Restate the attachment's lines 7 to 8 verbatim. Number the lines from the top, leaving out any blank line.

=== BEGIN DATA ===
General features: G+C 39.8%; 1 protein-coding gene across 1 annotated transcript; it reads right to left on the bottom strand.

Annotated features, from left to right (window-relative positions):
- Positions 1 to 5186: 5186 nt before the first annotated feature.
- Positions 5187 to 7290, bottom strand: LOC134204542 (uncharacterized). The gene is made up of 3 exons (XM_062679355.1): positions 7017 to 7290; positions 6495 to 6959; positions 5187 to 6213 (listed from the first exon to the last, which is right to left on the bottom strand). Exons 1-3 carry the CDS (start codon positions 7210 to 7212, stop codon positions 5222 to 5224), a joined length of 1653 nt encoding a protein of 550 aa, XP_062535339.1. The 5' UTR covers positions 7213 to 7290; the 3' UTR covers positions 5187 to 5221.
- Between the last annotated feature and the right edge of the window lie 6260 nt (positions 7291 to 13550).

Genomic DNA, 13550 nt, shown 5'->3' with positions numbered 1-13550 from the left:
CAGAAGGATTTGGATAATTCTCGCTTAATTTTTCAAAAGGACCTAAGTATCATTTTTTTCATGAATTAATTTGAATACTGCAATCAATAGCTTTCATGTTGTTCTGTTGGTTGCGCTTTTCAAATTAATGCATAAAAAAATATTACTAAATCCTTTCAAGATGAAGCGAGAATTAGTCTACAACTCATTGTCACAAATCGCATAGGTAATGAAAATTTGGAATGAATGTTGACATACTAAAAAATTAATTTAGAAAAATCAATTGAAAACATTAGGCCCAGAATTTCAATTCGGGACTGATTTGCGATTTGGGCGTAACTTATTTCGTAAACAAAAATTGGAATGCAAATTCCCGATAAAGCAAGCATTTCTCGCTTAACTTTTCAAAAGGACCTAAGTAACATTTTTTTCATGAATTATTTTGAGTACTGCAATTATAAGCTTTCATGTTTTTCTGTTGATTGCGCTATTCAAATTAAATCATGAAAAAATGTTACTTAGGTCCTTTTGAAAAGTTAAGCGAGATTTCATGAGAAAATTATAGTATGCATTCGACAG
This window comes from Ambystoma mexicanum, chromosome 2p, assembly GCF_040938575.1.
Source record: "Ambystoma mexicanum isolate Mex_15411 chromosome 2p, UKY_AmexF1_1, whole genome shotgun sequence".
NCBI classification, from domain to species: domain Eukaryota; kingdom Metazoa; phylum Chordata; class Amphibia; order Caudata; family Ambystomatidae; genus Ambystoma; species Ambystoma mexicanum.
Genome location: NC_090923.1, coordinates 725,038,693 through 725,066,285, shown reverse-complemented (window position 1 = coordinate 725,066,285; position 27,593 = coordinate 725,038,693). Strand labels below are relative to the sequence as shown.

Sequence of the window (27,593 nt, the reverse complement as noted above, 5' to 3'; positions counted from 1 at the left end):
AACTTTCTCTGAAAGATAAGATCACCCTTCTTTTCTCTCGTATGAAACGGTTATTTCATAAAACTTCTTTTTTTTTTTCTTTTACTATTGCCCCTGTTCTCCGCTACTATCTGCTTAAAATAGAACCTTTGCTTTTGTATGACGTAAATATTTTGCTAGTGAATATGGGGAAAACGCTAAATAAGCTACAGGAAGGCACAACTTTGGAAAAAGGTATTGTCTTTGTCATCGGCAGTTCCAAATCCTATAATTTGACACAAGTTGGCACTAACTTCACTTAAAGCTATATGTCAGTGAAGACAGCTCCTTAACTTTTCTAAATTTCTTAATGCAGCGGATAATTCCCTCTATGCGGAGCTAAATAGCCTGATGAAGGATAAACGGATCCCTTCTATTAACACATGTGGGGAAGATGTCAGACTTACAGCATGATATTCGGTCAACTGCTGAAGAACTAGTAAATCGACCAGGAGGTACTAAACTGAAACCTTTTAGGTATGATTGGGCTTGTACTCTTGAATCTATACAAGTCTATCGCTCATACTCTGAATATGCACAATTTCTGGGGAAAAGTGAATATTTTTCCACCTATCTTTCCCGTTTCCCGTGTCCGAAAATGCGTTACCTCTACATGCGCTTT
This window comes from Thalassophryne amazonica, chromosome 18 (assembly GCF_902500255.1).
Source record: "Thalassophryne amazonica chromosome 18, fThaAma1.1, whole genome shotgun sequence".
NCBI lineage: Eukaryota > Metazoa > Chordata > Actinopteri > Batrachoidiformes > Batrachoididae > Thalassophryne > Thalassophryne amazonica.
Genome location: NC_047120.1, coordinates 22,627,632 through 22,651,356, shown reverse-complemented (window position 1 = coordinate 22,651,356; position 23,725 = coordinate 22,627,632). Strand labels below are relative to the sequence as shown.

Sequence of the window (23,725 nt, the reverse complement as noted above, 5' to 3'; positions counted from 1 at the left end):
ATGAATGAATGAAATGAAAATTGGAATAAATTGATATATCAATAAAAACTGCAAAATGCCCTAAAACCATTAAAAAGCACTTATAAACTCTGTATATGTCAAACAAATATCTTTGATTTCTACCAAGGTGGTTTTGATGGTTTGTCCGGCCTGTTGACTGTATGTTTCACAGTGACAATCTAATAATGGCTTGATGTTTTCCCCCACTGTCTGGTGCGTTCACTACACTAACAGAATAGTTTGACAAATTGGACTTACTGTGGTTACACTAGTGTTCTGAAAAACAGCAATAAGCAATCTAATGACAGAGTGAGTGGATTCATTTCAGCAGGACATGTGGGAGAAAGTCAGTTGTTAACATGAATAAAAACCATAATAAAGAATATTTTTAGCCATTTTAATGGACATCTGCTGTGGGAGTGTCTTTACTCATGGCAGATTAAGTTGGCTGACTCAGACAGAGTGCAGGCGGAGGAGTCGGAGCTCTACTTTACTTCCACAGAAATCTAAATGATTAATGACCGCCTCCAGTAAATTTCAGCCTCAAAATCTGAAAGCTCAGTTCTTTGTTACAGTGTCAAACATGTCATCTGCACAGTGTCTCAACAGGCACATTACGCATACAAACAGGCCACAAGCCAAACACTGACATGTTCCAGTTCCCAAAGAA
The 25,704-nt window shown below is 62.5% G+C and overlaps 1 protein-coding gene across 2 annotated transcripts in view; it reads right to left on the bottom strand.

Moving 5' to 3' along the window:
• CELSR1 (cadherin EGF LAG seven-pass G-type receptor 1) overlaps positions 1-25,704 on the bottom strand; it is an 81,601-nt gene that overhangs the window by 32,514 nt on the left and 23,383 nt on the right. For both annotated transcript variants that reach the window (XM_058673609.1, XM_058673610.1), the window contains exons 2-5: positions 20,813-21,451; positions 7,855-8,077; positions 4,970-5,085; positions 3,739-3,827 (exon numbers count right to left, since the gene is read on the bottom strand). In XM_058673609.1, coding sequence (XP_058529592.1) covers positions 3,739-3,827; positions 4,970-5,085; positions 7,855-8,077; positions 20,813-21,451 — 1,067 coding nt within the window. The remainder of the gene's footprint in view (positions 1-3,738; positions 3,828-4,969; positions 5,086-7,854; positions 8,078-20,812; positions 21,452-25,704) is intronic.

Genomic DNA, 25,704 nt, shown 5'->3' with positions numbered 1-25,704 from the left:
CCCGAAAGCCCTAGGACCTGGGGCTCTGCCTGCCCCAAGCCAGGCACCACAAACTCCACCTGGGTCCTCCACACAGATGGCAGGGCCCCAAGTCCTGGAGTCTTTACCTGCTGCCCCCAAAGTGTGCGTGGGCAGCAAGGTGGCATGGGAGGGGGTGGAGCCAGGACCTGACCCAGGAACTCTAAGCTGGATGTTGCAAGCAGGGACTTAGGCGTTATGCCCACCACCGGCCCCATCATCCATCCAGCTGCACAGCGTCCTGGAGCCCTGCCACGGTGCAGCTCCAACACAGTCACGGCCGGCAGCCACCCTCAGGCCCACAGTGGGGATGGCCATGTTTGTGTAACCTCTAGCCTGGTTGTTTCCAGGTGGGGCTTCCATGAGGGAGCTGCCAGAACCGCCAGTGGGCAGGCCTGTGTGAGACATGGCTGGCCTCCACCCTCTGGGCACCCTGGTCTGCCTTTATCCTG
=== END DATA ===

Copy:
CAGAAGGATTTGGATAATTCTCGCTTAATTTTTCAAAAGGACCTAAGTATCATTTTTTTCATGAATTAATTTGAATACTGCAATCAATAGCTTTCATGTTGTTCTGTTGGTTGCGCTTTTCAAATTAATGCATAAAAAAATATTACTAAATCCTTTCAAGATGAAGCGAGAATTAGTCTACAACTCATTGTCACAAATCGCATAGGTAATGAAAATTTGGAATGAATGTTGACATACTAAAAAATTAATTTAGAAAAATCAATTGAAAACATTAGGCCCAGAATTTCAATTCGGGACTGATTTGCGATTTGGGCGTAACTTATTTCGTAAACAAAAATTGGAATGCAAATTCCCGATAAAGCAAGCATTTCTCGCTTAACTTTTCAAAAGGACCTAAGTAACATTTTTTTCATGAATTATTTTGAGTACTGCAATTATAAGCTTTCATGTTTTTCTGTTGATTGCGCTATTCAAATTAAATCATGAAAAAATGTTACTTAGGTCCTTTTGAAAAGTTAAGCGAGATTTCATGAGAAAATTATAGTATGCATTCGACAG
This window comes from Ambystoma mexicanum, chromosome 2p, assembly GCF_040938575.1.